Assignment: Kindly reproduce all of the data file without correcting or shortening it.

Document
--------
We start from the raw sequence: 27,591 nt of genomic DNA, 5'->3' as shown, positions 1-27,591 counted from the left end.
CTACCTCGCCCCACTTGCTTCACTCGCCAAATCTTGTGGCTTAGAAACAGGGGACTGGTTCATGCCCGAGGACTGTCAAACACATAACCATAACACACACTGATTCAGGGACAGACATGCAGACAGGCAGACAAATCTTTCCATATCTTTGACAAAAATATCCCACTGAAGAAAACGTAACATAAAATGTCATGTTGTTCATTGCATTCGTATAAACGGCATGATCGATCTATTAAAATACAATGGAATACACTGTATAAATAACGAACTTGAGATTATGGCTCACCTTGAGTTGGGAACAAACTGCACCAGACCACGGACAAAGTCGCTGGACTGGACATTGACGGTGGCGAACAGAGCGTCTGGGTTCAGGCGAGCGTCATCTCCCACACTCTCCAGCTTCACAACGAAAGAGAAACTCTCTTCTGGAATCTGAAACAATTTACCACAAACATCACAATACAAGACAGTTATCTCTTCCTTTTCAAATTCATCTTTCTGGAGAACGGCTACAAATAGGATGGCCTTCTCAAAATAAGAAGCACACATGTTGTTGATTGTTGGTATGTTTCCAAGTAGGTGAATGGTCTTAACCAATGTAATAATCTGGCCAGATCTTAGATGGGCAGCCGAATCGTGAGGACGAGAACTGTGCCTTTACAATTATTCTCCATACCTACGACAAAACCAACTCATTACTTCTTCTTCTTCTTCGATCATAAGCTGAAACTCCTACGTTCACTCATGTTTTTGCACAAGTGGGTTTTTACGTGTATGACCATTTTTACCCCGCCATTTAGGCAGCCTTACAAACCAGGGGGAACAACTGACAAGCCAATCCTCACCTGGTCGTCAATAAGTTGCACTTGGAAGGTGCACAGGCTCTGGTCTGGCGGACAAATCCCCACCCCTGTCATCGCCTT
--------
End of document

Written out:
We start from the raw sequence: 27,591 nt of genomic DNA, 5'->3' as shown, positions 1-27,591 counted from the left end.
CTACCTCGCCCCACTTGCTTCACTCGCCAAATCTTGTGGCTTAGAAACAGGGGACTGGTTCATGCCCGAGGACTGTCAAACACATAACCATAACACACACTGATTCAGGGACAGACATGCAGACAGGCAGACAAATCTTTCCATATCTTTGACAAAAATATCCCACTGAAGAAAACGTAACATAAAATGTCATGTTGTTCATTGCATTCGTATAAACGGCATGATCGATCTATTAAAATACAATGGAATACACTGTATAAATAACGAACTTGAGATTATGGCTCACCTTGAGTTGGGAACAAACTGCACCAGACCACGGACAAAGTCGCTGGACTGGACATTGACGGTGGCGAACAGAGCGTCTGGGTTCAGGCGAGCGTCATCTCCCACACTCTCCAGCTTCACAACGAAAGAGAAACTCTCTTCTGGAATCTGAAACAATTTACCACAAACATCACAATACAAGACAGTTATCTCTTCCTTTTCAAATTCATCTTTCTGGAGAACGGCTACAAATAGGATGGCCTTCTCAAAATAAGAAGCACACATGTTGTTGATTGTTGGTATGTTTCCAAGTAGGTGAATGGTCTTAACCAATGTAATAATCTGGCCAGATCTTAGATGGGCAGCCGAATCGTGAGGACGAGAACTGTGCCTTTACAATTATTCTCCATACCTACGACAAAACCAACTCATTACTTCTTCTTCTTCTTCGATCATAAGCTGAAACTCCTACGTTCACTCATGTTTTTGCACAAGTGGGTTTTTACGTGTATGACCATTTTTACCCCGCCATTTAGGCAGCCTTACAAACCAGGGGGAACAACTGACAAGCCAATCCTCACCTGGTCGTCAATAAGTTGCACTTGGAAGGTGCACAGGCTCTGGTCTGGCGGACAAATCCCCACCCCTGTCATCGCCTT